The budget crisis is the biggest issue Duluth’s City Council currently faces. Through the process of setting budget priorities, the city is in effect deciding what services it should and will provide and what assets it will protect. I believe the city has a responsibility to serve every neighborhood and citizen equally and to make decisions that will make our lives easier wherever possible. We must provide the core services of a sound infrastructure, such as streets and sewers; public safety, with well-trained and well-equipped police and fire departments; and access to services such as parks, recreation, and libraries. We have to plan to be sure we can continue to afford these core services and avoid the short-term approach of eliminating them because the budget is currently tight. The Council must also make economic-development decisions that support our existing businesses and help bring in new businesses and job growth that fit Duluth’s abundant natural resources, strong neighborhoods, and excellent work force. The City Council’s overriding responsibility in all these issues is to ensure every voice is heard and that decisions fairly consider each neighborhood’s unique strengths and needs.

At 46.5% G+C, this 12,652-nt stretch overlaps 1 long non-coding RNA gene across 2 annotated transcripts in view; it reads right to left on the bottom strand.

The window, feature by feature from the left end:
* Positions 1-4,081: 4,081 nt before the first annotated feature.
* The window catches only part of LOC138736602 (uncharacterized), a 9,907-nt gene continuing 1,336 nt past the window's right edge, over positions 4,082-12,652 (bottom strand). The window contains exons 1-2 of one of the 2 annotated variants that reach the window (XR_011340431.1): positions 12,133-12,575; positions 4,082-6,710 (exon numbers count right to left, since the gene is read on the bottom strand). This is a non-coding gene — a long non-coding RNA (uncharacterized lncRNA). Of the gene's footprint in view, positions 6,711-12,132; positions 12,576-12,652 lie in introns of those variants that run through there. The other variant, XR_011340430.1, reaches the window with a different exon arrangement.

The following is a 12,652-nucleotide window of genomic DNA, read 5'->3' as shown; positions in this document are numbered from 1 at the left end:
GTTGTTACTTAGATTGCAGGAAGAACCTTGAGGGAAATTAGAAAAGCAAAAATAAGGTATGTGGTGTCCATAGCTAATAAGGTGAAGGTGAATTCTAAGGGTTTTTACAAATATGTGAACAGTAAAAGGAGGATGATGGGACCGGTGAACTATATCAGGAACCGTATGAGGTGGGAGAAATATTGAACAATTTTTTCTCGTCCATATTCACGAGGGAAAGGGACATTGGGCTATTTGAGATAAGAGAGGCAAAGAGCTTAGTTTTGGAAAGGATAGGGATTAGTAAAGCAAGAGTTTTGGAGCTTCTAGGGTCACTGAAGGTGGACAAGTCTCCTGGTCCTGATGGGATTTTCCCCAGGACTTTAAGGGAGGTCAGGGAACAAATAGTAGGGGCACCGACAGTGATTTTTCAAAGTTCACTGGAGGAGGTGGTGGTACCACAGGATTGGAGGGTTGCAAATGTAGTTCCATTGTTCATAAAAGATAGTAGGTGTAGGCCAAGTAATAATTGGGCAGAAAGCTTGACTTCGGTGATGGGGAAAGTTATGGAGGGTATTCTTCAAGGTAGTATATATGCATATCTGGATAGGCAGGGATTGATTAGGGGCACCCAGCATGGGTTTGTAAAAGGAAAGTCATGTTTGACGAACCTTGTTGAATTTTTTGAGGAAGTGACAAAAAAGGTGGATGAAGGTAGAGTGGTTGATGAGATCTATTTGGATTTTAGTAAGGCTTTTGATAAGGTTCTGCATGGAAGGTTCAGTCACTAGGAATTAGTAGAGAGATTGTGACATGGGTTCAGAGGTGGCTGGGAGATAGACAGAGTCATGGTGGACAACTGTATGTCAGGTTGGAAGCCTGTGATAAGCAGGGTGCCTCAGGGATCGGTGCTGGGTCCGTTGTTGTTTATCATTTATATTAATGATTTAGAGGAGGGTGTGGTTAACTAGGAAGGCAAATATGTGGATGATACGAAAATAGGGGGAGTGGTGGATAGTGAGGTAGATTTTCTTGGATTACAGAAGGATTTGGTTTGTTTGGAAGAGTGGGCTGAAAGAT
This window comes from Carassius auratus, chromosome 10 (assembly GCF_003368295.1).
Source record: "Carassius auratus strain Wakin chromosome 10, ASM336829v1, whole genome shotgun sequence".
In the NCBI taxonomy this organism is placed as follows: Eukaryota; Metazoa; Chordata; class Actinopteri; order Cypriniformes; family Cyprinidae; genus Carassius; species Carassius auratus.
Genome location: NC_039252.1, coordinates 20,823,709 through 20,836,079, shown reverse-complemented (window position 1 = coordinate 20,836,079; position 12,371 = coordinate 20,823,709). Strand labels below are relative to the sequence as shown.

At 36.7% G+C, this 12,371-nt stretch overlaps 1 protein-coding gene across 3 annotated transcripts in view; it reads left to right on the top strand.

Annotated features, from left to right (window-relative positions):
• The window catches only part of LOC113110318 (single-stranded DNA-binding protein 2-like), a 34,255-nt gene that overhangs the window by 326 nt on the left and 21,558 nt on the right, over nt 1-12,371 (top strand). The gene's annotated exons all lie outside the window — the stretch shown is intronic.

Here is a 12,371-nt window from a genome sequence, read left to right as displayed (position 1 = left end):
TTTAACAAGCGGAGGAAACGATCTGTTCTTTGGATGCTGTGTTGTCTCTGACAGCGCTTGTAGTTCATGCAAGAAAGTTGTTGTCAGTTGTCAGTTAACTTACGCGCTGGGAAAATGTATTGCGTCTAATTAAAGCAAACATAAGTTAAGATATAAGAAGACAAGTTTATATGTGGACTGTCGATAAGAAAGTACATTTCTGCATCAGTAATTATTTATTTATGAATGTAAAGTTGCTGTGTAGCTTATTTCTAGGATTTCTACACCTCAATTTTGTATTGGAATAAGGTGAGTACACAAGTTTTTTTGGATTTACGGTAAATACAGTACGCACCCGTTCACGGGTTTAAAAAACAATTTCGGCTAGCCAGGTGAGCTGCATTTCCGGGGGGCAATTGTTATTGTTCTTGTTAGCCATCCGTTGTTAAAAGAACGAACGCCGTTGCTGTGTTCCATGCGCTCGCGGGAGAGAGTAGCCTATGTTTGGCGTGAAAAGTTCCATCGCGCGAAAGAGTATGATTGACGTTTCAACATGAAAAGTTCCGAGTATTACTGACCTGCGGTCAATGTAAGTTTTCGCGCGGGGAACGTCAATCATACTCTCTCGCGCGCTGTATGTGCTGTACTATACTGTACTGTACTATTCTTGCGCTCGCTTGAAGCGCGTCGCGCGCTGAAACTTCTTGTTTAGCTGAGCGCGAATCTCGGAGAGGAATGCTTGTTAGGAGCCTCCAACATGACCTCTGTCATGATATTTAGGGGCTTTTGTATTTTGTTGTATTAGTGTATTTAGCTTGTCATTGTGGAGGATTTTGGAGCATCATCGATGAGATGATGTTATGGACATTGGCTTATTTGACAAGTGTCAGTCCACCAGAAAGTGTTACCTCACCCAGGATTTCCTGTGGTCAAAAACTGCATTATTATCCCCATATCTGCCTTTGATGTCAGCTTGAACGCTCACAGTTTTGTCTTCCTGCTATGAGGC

I grew up in a family of six children. My dad was a union bricklayer, and my mom stayed at home with us, later finishing her education and becoming a speech pathologist. My family valued work, education, and cooperation, and I’ve carried those lessons through my life. At a young age, I began volunteering. I’ve spent the last 17 years working in non-profit organizations, with the goal of making our community a safer and healthier place to live and work. I am currently the Coordinator of the Duluth Family Visitation Center and live in Duluth with my 11 year-old daughter, Sage.